4. Sleep training doesn’t mean screaming all night

The biggest elephant in the room when we talk about sleep training is the scream or “CIO” method.

No parent wants to hear their baby cry, especially with all the conflicting and often misleading messages about the potential harm it can cause to the baby.

In my many years of experience working with babies, protesting during sleep training is usually because the baby is frustrated that they are not getting help to fall asleep. In most cases of sleep training for infants and toddlers, some form of checking in and soothing the baby during the sleep process is possible.

During sleep training, parents usually make a commitment not to physically help their child fall asleep, but visits and comfort are almost always fine.

Remember that if a baby is given the space he needs to learn what it feels like to take control of his body and allow himself to fall asleep, he will eventually (and usually quickly) learn how it falls asleep by itself.

5. Newborns cannot follow rigid sleep requirements

In most cases, it is not advisable to consider sleep training for a baby under 16 weeks old.

Sleep training a baby between 4 and 6 months usually produces the quickest results with the least amount of crying overall, but it really is never too late and there is no age past 16 weeks when it is inappropriate to train a baby.

The reason we avoid sleep training newborns is because newborns are not always cognitively able to fall asleep unaided. Even in cases where a very young child can fall asleep unaided, they are usually cognitively unable to maintain a regular sleep schedule with regular naps. That is, even if a 2-month-old can fall asleep unaided, they are typically unable to maintain the awake times or nap lengths required for successful sleep training.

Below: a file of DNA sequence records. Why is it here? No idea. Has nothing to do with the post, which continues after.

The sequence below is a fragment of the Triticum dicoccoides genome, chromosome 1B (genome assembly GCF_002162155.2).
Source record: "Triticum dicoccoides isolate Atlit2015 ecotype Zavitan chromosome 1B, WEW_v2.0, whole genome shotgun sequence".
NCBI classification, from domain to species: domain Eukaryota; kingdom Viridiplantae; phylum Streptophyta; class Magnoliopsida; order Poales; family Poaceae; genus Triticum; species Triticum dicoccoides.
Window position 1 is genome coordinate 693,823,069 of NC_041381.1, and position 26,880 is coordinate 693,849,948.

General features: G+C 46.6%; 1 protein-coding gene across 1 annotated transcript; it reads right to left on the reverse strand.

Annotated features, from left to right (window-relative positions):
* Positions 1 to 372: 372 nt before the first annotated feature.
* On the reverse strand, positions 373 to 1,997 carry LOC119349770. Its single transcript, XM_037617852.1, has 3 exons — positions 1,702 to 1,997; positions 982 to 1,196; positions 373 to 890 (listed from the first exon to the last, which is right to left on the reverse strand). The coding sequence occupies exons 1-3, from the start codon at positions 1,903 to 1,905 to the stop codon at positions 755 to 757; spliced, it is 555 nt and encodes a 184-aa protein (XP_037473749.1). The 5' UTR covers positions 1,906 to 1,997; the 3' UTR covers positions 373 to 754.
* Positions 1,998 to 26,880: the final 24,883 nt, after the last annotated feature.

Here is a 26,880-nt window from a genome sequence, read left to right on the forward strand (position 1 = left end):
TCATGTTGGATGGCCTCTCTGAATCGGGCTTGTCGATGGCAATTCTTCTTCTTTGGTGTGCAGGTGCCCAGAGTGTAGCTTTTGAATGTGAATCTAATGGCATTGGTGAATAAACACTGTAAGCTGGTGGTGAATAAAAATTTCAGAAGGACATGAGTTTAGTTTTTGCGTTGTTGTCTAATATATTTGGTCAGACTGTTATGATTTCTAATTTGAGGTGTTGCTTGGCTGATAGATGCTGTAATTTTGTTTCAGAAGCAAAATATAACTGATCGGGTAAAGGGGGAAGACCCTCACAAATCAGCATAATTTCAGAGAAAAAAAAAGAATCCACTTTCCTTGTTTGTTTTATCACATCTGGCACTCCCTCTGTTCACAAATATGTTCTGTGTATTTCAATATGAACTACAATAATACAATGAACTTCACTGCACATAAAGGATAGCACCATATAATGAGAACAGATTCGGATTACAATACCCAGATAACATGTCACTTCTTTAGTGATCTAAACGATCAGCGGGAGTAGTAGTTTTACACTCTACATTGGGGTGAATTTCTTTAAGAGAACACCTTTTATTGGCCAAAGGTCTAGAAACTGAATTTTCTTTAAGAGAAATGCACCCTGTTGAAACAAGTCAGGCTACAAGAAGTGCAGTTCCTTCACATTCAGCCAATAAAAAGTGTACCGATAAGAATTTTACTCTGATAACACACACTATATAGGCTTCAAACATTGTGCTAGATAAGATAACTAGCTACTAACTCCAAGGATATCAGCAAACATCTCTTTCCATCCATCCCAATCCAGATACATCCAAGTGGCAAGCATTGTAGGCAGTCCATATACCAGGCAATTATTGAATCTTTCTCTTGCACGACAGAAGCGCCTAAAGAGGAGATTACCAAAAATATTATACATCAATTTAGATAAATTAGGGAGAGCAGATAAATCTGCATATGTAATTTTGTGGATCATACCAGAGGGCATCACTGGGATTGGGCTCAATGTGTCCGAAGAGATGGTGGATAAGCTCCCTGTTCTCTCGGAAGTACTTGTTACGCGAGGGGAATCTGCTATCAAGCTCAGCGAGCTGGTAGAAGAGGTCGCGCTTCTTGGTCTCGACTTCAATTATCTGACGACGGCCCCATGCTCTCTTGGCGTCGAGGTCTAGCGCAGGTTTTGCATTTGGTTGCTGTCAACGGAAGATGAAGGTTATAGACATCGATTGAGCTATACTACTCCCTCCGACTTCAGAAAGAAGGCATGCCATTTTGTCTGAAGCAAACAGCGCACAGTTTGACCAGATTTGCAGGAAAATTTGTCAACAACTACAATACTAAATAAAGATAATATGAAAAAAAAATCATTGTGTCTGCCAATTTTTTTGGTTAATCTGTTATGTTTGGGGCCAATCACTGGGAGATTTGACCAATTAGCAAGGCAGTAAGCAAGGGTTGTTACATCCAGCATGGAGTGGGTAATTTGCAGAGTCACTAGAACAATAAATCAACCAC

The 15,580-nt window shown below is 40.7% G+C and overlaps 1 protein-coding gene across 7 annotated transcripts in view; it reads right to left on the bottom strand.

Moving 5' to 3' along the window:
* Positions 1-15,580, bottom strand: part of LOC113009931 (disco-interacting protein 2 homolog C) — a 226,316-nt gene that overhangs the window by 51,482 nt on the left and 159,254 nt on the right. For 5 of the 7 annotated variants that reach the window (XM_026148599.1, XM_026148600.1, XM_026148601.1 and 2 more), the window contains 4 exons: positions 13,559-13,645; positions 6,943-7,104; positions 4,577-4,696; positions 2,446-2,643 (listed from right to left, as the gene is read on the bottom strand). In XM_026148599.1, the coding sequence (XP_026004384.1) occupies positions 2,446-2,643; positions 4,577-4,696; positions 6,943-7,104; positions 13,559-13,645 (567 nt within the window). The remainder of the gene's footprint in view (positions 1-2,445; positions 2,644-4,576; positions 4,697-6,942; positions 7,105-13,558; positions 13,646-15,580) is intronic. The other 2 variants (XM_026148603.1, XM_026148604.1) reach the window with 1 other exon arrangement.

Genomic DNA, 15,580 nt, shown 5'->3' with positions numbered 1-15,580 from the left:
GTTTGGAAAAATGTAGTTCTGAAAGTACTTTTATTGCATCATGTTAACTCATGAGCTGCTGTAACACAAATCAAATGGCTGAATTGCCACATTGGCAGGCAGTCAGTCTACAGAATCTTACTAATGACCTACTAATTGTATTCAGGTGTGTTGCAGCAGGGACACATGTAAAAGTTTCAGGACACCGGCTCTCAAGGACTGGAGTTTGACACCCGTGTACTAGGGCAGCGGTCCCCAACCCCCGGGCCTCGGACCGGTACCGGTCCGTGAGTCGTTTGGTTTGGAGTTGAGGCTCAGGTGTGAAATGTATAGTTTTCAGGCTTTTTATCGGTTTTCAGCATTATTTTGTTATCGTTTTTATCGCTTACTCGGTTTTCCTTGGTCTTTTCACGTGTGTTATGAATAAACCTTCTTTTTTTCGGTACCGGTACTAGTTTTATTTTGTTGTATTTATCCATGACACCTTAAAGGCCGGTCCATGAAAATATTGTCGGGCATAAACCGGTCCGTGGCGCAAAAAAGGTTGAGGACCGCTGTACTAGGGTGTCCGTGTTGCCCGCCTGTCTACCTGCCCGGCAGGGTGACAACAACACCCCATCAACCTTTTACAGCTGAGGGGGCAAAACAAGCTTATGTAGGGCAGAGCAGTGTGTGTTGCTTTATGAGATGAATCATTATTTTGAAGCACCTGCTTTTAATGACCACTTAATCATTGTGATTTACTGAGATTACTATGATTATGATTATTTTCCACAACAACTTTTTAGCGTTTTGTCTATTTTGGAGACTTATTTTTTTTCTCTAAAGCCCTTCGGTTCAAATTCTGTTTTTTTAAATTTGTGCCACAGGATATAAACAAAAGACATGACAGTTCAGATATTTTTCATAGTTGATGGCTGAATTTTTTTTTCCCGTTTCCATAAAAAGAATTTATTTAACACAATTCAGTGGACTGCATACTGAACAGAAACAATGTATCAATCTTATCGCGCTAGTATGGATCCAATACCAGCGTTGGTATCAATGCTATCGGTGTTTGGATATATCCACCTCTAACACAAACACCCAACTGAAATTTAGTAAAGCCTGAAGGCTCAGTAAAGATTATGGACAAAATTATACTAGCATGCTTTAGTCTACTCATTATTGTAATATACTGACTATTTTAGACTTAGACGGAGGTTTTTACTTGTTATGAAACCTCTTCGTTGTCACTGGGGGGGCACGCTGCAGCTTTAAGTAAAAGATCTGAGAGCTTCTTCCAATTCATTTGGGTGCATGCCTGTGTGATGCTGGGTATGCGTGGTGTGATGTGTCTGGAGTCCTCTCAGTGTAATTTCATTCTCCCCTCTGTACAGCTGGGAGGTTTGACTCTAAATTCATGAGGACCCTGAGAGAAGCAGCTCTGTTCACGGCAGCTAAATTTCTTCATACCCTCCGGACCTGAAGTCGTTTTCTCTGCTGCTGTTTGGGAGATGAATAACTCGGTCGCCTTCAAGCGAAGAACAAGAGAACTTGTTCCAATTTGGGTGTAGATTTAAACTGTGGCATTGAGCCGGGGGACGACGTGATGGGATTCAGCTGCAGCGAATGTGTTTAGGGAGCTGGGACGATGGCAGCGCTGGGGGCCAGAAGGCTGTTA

6. Good sleep routines aren’t about strict rules

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The primary role of a sleep counselor is to help parents help their child fall asleep unaided.

If techniques or advice recommended by a sleep consultant are making mom or dad uncomfortable, the sleep consultant should be willing to make adjustments based on what works best for the family.

In fact, a good sleep consultant should tell you exactly what their sleep schedule looks like before allowing you to set it. Even when clients reach out to hire me on-site, I always call and talk to them first, outlining my methods and what to expect so they go into the process with their eyes wide open.

If a parent is not happy with a particular counselor’s style, they should keep searching until they find someone with whose techniques they feel comfortable and with whom they feel they can build a good relationship.

No matter how you slice it, sleep training boils down to one thing: helping your child learn to fall asleep completely unassisted.

That means falling to the ground with your eyes wide open and falling asleep completely without the help of a parent, caregiver, or other supplies like a swaddle, pacifier, or moving car.

Sleep training can take dedication and persistence, but the benefits of having a baby who knows how to fall asleep on their own at bedtime and nap times and fall back asleep when they wake up is the secret ingredient and the right definition of sleep training.

With the right sleep training methods, the phrase “sleep like a baby” takes on a whole new meaning! zzz is…

Baby sleep tips, scream it out, baby sleep, sleep, baby